(To be continued next week.)
…Hugh Cowan, UE, Assiniboine Branch
December 20, 2010
On a cold Sunday evening when most people were finishing up their Christmas shopping at the nearby mall, we took a different path. We headed off across the moonlit fields of Valley Forge National Historical Park, and followed the path of General George Washington and the Continental Army as they marched into their winter encampment on 19 December, 1777.
Valley Forge is one of those rare historical names that almost all Americans recognize, a landmark in our war for independence. Yet despite how often the “battle” of Valley Forge may be invoked by confused politicians, there was no battle fought here. Eighteenth century armies followed the seasons, and hostilities ceased during the winter months. In 1777-78, the majority of the English army spent the cold months in the captured city of Philadelphia. The Continental army wintered about twenty miles west of the city on farmland near Valley Forge, building fortifications and thousands of small log cabins for shelter.
19 December 2018
The following handwritten poems were unexpectedly found among the more predictable administrative documents of the Records of Shelburne County Court of General Quarter Sessions (originals held by the Nova Scotia Archives). They were penned in the town of Shelburne, Nova Scotia in the early 1830s and signed by Olivia Rosamond/ Rosomond Enslow.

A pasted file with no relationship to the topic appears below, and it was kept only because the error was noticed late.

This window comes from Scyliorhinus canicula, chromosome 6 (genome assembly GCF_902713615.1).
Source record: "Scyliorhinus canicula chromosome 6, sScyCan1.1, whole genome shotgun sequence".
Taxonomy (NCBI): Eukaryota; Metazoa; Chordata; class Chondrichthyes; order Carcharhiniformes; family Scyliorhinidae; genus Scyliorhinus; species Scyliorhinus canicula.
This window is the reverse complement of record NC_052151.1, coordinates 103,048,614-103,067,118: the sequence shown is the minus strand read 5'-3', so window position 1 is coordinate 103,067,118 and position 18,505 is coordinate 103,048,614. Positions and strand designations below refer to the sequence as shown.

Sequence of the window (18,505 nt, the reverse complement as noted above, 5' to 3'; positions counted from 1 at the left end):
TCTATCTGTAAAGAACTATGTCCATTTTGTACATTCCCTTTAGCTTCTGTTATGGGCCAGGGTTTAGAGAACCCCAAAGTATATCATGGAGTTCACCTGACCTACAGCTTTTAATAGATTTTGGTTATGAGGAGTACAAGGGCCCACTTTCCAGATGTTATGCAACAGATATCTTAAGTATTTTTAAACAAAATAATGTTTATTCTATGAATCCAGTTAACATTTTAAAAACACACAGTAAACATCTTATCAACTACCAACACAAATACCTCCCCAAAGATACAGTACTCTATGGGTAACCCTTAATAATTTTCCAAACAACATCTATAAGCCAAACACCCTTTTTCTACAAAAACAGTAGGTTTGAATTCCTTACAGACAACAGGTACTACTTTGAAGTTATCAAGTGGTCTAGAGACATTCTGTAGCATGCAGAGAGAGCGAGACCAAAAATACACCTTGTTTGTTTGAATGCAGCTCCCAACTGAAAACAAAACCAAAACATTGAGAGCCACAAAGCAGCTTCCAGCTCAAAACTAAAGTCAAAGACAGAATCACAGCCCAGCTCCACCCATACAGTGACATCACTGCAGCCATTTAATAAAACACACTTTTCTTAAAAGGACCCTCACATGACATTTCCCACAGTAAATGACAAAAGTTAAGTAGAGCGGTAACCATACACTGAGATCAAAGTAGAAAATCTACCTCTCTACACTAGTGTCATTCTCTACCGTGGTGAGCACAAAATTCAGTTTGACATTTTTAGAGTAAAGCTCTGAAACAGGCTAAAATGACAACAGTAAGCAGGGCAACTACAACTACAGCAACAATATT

• “For New Years Day” (1832)
Can you help with our big question? Who was Olivia Rosamond Enslow?
A clue: Isaac Enslow was Clerk of the Peace for Shelburne County, Nova Scotia at the time the records were created, so it is reasonable to assume that she was a relative.
Thanks in advance for your help with this mystery!
by Stephanie Pettigrew, 3 December 2018
French Canadian history has always been locked in a struggle to define its history and separate it from its nationalism. Even when discussing the origins of French settlers in New France, Leslie Choquette had to contend with a nationalist mythology which contradicted her own work.
The history of Huguenots is long and complicated – too complicated to discuss here in any depth. For a long time, many people believed that there were no Huguenots in New France, a viewpoint that is still held by some. This attitude is due in large part to the French government’s active hostility against Huguenots as well as their refusal to allow anyone not of the Catholic faith to settle in New France. While Huguenots were guaranteed certain rights by the Edict of Nantes (1598), by the 1620s, religious civil war broke out again, creating not only bad feeling but also a wave of war refugees. However, research by scholars such as, Marc André Bédard, J.F. Bosher, and Leslie Choquette, has shown that there were small communities of Huguenots scattered across the French colonies of the New World.
by Sandra McNamara 20 December 2018